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Sun, 12 Aug 2012

The solved problem that isn't, is

In the title of an excellent blog post, Laurence Tratt calls parsing, "the solved problem that isn't". I thought this phrase captured the current situation in parsing theory and practice very nicely. In stating that parsing is not a solved problem, Tratt realized he was taking on a consensus. But the consensus is fading -- for example, neither side in the interchange between Might/Darais and Russ Cox expresses complete contentment with the state of the art.

What would be a real solution to the parsing problem? I wish to suggest that Marpa is that solution. I say that based on a list of features. Marpa is the first parser to have all of these features, and I claim they are enough to justify the assertion that, with Marpa, parsing is no longer an unsolved problem. Specifically,

  1. Marpa parses everything you can write in BNF.

  2. Marpa parses in times considered theoretically optimal. For unambiguous grammars, Marpa is never worse than O(n²). For ambiguous grammars, Marpa is never worse than O(n³). Marpa never goes exponential.

  3. Marpa parses all classes of grammar in practical use today in linear time, O(n). Marpa is linear for all LR-regular grammars. The LR-regular grammars include regular expressions, LL(k) for all k, and LR(k) for all k.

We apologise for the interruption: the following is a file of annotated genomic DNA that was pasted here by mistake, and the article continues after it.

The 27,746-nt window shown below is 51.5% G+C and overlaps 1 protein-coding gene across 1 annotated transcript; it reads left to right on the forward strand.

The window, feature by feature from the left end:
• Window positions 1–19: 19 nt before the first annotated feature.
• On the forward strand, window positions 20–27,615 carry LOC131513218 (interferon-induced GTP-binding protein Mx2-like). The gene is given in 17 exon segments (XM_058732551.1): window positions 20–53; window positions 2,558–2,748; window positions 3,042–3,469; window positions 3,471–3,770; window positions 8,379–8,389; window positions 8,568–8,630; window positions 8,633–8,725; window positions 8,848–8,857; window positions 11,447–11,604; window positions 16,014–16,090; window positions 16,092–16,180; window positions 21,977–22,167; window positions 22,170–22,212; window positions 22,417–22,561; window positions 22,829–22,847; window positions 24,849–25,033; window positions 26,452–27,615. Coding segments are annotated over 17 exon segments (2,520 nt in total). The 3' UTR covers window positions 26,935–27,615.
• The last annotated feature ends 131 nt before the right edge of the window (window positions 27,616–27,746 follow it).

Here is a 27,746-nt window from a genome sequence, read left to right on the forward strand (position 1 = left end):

4. A serious practical issue has been parse-time error detection. Marpa breaks new ground here. Marpa is fully aware, at every point in the parse, of all the rules it is parsing, how far into them it has proceeded, and of what tokens it expects next. This information is available to the application conveniently and efficiently.

  5. Marpa parsers do not need to be handwritten. Marpa is available as a open-source library. It is written in C, and the C library can be used directly or via a Perl interface.

  6. For general BNF parsing, the user does not need to craft a lookahead or backtracking strategy -- Marpa does not use lookahead and never backtracks.

  7. Marpa's complexity and correctness claims come with the traditional theoretical apparatus of proofs based on prior literature.

In his post, Tratt focuses his discontent on the problem of "language composition" -- the problem of combining two grammars into one. Tratt knew that an efficient and practical general BNF parser, like Marpa, would make language composition easy. But he was not aware that any such parser existed. Language composition is a topic to which I hope to return.

posted at: 20:07 | direct link to this entry

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